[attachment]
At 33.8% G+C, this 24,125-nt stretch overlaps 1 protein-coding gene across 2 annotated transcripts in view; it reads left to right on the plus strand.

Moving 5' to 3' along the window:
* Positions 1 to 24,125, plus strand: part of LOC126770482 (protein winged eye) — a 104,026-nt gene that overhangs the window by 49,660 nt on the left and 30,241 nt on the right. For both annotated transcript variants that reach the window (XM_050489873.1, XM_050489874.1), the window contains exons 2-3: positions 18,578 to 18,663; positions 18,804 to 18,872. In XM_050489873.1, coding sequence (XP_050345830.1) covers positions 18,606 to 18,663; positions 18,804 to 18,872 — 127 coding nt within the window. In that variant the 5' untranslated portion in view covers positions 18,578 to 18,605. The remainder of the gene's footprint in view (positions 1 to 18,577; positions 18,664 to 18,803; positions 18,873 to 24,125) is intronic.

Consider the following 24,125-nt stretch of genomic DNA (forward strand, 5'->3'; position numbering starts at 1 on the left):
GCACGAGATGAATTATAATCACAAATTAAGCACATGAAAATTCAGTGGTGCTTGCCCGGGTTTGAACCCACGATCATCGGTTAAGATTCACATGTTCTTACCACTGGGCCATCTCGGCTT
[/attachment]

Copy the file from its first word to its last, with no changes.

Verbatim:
At 33.8% G+C, this 24,125-nt stretch overlaps 1 protein-coding gene across 2 annotated transcripts in view; it reads left to right on the plus strand.

Moving 5' to 3' along the window:
* Positions 1 to 24,125, plus strand: part of LOC126770482 (protein winged eye) — a 104,026-nt gene that overhangs the window by 49,660 nt on the left and 30,241 nt on the right. For both annotated transcript variants that reach the window (XM_050489873.1, XM_050489874.1), the window contains exons 2-3: positions 18,578 to 18,663; positions 18,804 to 18,872. In XM_050489873.1, coding sequence (XP_050345830.1) covers positions 18,606 to 18,663; positions 18,804 to 18,872 — 127 coding nt within the window. In that variant the 5' untranslated portion in view covers positions 18,578 to 18,605. The remainder of the gene's footprint in view (positions 1 to 18,577; positions 18,664 to 18,803; positions 18,873 to 24,125) is intronic.

Consider the following 24,125-nt stretch of genomic DNA (forward strand, 5'->3'; position numbering starts at 1 on the left):
GCACGAGATGAATTATAATCACAAATTAAGCACATGAAAATTCAGTGGTGCTTGCCCGGGTTTGAACCCACGATCATCGGTTAAGATTCACATGTTCTTACCACTGGGCCATCTCGGCTT